• Admission to hospital / Palliative Care Unit (Dove Palliative Care Unit).
  • Single room in the Short Stay Unit in ED - for those patients who are imminently dying.

Alternative transport for discharge – agreement to utilise the SCHHS Non-Urgent Non-Ambulance (NUNA) vehicle to transport patient home / usual place of residence, to Dove Palliative Care Unit or another SCHHS facility.

Staff survey – SCUH ED staff participated in a survey from The Palliative Care Evaluation Tool Kit: A compendium of tools to aid in the evaluation of palliative care projects. The survey assessed views about death and dying, attitudes towards palliative care and helped direct further training requirements.

Evaluation and Results

  • The project achieved the aim to deliver a standardised pathway for quality care at end of life for patients and carers in the SCUH ED.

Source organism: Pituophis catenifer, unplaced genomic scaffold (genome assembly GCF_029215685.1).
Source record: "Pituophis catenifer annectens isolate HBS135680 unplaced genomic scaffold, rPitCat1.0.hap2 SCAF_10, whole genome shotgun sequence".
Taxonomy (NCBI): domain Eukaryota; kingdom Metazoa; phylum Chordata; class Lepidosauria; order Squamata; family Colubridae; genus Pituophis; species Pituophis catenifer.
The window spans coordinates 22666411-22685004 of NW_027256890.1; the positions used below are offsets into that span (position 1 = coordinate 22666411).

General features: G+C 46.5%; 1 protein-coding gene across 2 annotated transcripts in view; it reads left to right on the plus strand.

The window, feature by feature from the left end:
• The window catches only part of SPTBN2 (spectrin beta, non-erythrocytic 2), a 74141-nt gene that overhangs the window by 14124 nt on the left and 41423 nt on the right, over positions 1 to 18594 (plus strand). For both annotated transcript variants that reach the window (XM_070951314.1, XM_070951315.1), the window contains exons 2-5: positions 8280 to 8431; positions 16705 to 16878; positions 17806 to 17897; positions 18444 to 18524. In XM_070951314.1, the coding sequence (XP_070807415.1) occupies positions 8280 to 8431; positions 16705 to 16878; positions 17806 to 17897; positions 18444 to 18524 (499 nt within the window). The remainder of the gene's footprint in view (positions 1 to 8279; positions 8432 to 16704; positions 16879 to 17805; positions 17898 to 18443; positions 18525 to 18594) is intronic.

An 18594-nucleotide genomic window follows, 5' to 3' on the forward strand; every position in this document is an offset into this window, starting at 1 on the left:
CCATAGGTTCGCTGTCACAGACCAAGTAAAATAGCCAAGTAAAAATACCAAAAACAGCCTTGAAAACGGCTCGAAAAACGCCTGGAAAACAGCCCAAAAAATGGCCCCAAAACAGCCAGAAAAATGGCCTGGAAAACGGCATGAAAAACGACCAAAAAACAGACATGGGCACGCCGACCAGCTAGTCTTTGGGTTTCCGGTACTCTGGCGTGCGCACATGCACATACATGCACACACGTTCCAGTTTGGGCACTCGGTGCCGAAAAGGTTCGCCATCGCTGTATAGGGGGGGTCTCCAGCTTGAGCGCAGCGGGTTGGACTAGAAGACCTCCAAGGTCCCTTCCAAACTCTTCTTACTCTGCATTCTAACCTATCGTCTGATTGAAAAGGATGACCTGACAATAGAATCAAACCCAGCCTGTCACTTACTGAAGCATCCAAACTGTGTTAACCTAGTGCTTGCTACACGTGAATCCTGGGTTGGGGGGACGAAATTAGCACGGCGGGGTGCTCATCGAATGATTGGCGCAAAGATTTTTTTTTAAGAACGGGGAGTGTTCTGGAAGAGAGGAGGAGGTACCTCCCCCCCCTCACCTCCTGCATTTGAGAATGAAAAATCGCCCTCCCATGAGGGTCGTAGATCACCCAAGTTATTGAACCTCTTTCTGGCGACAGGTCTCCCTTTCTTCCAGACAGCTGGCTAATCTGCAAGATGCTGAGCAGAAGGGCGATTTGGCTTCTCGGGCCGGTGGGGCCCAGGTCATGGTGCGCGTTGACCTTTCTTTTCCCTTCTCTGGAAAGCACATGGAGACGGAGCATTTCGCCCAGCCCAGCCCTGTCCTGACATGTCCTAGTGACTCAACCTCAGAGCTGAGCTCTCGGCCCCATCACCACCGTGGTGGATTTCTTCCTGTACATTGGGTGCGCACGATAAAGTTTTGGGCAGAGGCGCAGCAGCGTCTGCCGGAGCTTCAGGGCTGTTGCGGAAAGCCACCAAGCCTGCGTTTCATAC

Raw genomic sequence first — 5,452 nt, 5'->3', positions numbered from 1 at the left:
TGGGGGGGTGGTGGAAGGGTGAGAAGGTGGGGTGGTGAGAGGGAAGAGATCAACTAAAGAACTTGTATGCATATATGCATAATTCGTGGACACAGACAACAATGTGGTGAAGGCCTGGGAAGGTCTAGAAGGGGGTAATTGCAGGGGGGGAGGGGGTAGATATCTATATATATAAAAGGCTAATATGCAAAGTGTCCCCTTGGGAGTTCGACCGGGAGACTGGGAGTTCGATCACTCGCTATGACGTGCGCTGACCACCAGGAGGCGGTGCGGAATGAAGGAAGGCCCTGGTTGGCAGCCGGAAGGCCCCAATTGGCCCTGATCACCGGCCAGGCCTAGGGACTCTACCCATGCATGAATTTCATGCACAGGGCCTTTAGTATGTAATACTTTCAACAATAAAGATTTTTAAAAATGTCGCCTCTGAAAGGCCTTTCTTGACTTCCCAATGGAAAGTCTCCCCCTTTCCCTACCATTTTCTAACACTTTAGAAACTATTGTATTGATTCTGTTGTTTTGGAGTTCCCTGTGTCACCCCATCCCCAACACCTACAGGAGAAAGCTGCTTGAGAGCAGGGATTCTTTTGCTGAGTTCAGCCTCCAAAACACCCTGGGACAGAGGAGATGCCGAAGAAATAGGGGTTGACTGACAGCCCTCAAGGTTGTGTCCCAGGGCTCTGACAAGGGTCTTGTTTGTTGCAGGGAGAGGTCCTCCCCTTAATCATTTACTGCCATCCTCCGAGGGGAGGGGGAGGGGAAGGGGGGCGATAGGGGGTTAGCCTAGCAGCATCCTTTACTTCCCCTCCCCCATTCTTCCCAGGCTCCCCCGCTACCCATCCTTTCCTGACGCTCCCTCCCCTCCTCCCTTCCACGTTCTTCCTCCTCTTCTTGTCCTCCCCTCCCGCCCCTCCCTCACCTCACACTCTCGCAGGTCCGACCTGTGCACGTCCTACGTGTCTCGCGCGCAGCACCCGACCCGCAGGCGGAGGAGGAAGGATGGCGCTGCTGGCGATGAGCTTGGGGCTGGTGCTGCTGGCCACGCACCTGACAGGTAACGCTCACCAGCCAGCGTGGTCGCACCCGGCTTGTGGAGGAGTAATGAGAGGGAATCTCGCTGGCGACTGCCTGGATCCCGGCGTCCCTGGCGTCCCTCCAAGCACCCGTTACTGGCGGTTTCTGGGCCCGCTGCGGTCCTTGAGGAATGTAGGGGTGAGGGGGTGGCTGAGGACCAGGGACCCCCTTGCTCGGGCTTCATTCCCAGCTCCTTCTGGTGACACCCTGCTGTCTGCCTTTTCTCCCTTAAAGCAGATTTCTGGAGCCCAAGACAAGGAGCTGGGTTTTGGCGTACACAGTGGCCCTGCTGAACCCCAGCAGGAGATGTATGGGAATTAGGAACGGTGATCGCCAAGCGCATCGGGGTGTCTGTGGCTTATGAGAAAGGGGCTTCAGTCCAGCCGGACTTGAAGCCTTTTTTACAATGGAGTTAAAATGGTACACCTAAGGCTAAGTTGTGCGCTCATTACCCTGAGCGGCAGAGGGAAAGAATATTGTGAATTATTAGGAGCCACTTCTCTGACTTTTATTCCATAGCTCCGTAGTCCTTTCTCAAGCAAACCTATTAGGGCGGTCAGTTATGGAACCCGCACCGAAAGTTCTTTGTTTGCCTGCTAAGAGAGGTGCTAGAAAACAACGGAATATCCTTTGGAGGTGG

• ED staff have improved their skills and knowledge in managing the dying patient so that appropriate EOLC is commenced and maintained within the ED as necessary.
  • Repeating the staff survey is planned for mid-2019.
  • Formal evaluation using a research framework is being considered in partnership with the university sector.

Lessons Learnt

  • Strong medical leadership is vital to the success of this initiative.
  • Broad engagement of the multi-disciplinary team in a ‘safe’ creative space ensures open discussion, creative ideas sharing and improved collegiate support and understanding of roles.
  • Staff engagement is best achieved when the staff recognise the need and value of implementing a change in process. Staff easily recognised this as a value-add for the patient and their families and the staff involved in their care – not as a process implemented for organisational convenience.
  • Allowing and enabling staff ‘ownership’ of solution design assists in the implementation.


Clinical Excellence Division: End of life care: Guidelines for decision-making about withholding and withdrawing life-sustaining measures

Eagar K, Senior K, Fildes D, Quinsey K, Owen A, Yeatman H, et al. The Palliative Care Evaluation Tool Kit: A compendium of tools to aid in the evaluation of palliative care projects. 2004.

Further Reading

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Key contact

Bernadette Nolan
Clinical Nurse Consultant, Clinical Audit and Evaluation
Sunshine Coast Hospital and Health Service
(07) 3646 6838